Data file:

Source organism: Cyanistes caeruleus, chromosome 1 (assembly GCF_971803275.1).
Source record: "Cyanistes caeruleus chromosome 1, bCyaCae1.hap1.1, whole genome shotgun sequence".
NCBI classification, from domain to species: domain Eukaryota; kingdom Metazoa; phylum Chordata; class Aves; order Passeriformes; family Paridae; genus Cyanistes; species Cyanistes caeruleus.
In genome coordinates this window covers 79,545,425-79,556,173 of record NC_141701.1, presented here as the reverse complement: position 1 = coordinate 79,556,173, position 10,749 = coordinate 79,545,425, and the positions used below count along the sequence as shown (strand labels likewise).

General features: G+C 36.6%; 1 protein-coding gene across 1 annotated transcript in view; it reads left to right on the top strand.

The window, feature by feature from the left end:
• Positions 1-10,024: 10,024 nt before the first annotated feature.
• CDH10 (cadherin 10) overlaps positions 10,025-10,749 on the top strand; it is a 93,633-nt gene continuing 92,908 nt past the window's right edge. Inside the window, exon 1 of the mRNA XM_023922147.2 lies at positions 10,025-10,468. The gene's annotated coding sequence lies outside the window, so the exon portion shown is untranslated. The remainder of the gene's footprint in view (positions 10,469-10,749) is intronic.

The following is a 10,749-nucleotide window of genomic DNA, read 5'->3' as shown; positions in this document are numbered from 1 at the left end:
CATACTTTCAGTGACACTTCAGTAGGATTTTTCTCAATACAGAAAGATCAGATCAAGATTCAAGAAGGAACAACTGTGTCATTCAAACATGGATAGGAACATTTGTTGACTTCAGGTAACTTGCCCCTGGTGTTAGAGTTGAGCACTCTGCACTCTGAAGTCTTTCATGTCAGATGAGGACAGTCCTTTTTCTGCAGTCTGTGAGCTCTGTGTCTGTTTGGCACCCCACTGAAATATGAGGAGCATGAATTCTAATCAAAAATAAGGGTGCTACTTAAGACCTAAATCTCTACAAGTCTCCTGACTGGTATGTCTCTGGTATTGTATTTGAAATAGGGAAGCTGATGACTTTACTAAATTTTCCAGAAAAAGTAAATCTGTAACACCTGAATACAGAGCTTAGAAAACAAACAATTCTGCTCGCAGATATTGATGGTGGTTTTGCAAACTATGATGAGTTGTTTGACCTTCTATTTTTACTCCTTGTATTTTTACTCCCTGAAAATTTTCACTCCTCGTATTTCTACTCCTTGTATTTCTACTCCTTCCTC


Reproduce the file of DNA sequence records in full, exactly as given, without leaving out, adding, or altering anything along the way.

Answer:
Source organism: Cyanistes caeruleus, chromosome 1 (assembly GCF_971803275.1).
Source record: "Cyanistes caeruleus chromosome 1, bCyaCae1.hap1.1, whole genome shotgun sequence".
NCBI classification, from domain to species: domain Eukaryota; kingdom Metazoa; phylum Chordata; class Aves; order Passeriformes; family Paridae; genus Cyanistes; species Cyanistes caeruleus.
In genome coordinates this window covers 79,545,425-79,556,173 of record NC_141701.1, presented here as the reverse complement: position 1 = coordinate 79,556,173, position 10,749 = coordinate 79,545,425, and the positions used below count along the sequence as shown (strand labels likewise).

General features: G+C 36.6%; 1 protein-coding gene across 1 annotated transcript in view; it reads left to right on the top strand.

The window, feature by feature from the left end:
• Positions 1-10,024: 10,024 nt before the first annotated feature.
• CDH10 (cadherin 10) overlaps positions 10,025-10,749 on the top strand; it is a 93,633-nt gene continuing 92,908 nt past the window's right edge. Inside the window, exon 1 of the mRNA XM_023922147.2 lies at positions 10,025-10,468. The gene's annotated coding sequence lies outside the window, so the exon portion shown is untranslated. The remainder of the gene's footprint in view (positions 10,469-10,749) is intronic.

The following is a 10,749-nucleotide window of genomic DNA, read 5'->3' as shown; positions in this document are numbered from 1 at the left end:
CATACTTTCAGTGACACTTCAGTAGGATTTTTCTCAATACAGAAAGATCAGATCAAGATTCAAGAAGGAACAACTGTGTCATTCAAACATGGATAGGAACATTTGTTGACTTCAGGTAACTTGCCCCTGGTGTTAGAGTTGAGCACTCTGCACTCTGAAGTCTTTCATGTCAGATGAGGACAGTCCTTTTTCTGCAGTCTGTGAGCTCTGTGTCTGTTTGGCACCCCACTGAAATATGAGGAGCATGAATTCTAATCAAAAATAAGGGTGCTACTTAAGACCTAAATCTCTACAAGTCTCCTGACTGGTATGTCTCTGGTATTGTATTTGAAATAGGGAAGCTGATGACTTTACTAAATTTTCCAGAAAAAGTAAATCTGTAACACCTGAATACAGAGCTTAGAAAACAAACAATTCTGCTCGCAGATATTGATGGTGGTTTTGCAAACTATGATGAGTTGTTTGACCTTCTATTTTTACTCCTTGTATTTTTACTCCCTGAAAATTTTCACTCCTCGTATTTCTACTCCTTGTATTTCTACTCCTTCCTC